By Latrishka Thomas
The Customs and Excise Division of Antigua and Barbuda will soon be able to more effectively facilitate trade while eliminating unfair trade practices and smuggling of illicit drugs, arms and ammunition.
This will be made possible by the US $5 million donation in surveillance technology received from the People’s Republic of China.
On Friday, Prime Minister Gaston Browne and His Excellency Ambassador Sun Ang, China’s Ambassador to Antigua and Barbuda, participated in an official signing ceremony for what is being called the Customs and Border Security Improvement Project.
Prime Minister Browne remarked that this endeavour is another step towards building an efficient economic powerhouse through the remedying of once-porous borders.
He said that “Antigua and Barbuda is making every effort to secure its borders, and certainly the security technology that we are receiving here from the People’s Republic of China will help us to deal with a number of illicit goods, contraband, drugs, firearms, and even explosives that would have literally come through our shores from time to time.
“Especially through the Customs department through containerised cargo. It also will help us to increase efficiency in that we longer have to unpack and repack containers. We can now scan these containers and see exactly what the content or contents are.”
Moreover, the Finance Minister said he sees this as an opportunity to increase the country’s revenue because “we have a number of creative business people on the island who have been able to literally hide their most valuable imports; surround them with the less valuable ones outside of the sight of the Customs officers, and in some instances, you have a situation in which they are able to literally conceal contraband as well.”
“So this is very important in terms of securing our nation; making our nation safer, while at the same time helping us to identify precisely the items that are imported within our country, and at the same time to ensure that these business people pay their fair share of Customs duties and taxes,” he added.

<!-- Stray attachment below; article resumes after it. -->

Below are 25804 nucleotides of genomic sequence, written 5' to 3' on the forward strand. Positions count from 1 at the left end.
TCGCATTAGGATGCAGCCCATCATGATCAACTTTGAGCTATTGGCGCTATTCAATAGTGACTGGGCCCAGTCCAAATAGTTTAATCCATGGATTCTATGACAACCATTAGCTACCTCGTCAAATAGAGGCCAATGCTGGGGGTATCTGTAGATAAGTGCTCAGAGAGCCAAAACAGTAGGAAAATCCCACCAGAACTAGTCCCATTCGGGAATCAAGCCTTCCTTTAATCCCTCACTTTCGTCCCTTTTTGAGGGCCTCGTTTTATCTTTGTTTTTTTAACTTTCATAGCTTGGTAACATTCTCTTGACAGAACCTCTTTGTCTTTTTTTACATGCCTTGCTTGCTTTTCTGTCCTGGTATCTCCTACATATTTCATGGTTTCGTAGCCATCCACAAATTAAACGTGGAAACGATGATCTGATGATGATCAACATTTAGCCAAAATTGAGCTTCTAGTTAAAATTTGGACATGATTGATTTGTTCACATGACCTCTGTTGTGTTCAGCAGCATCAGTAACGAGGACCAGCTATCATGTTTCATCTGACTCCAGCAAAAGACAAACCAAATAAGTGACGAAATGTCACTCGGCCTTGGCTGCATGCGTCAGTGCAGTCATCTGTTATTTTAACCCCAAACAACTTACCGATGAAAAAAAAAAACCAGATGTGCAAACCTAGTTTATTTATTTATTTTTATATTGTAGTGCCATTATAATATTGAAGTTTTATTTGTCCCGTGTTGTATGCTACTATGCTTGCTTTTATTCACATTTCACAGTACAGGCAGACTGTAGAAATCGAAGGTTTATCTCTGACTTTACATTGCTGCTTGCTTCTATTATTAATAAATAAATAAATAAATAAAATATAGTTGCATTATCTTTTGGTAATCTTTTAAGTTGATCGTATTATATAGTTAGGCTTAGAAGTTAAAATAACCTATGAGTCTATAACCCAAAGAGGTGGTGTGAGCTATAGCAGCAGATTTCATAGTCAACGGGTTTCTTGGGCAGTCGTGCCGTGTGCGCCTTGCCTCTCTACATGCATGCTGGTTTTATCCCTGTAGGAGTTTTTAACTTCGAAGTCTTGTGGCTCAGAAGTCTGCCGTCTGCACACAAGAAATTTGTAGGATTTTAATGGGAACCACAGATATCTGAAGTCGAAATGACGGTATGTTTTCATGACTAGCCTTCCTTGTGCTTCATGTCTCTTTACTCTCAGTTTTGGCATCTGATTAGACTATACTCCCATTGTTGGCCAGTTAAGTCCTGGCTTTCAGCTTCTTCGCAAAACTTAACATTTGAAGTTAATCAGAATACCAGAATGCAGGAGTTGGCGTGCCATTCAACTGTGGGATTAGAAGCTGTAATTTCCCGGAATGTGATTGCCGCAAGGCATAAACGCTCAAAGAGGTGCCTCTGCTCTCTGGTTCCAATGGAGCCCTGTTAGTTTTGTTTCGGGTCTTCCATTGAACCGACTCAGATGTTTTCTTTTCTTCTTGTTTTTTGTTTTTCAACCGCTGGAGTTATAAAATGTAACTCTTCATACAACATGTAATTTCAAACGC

Meanwhile, Comptroller of Customs, Raju Boddu, guaranteed that the implementation of this project will also enhance productivity of the Customs and Excise division.
“In order to accomplish this, the introduction of non-intrusive detection systems – what we call scanners – will enhance the capability of the Customs to non-intrusively inspect cargo and passenger bags, and so speed up the process times and losing times. The cost incurred by stakeholders as a result of time delays will be drastically cut down and better the ease of doing business. This use of non-intrusive technology will benefit us two-fold,” he stated.
Boddu pleaded for the speedy installation of the equipment saying that “at this juncture I make a fervent appeal to the management of both Sea Port Authority and Airport Authority, to provide for necessary infrastructure and logistic support for speedy installation of the equipment so that we can really reap the full benefits of this.”
The Customs and border security improvement project was conceived in July 2016.
The equipment donated include a mobile container or vehicle inspection system, an X-ray inspection system, a radioactive material monitoring system, an X-ray CT inspection system, twenty sets of hand-held metal detectors and 3 sets of portable trace explosives / drug detectors.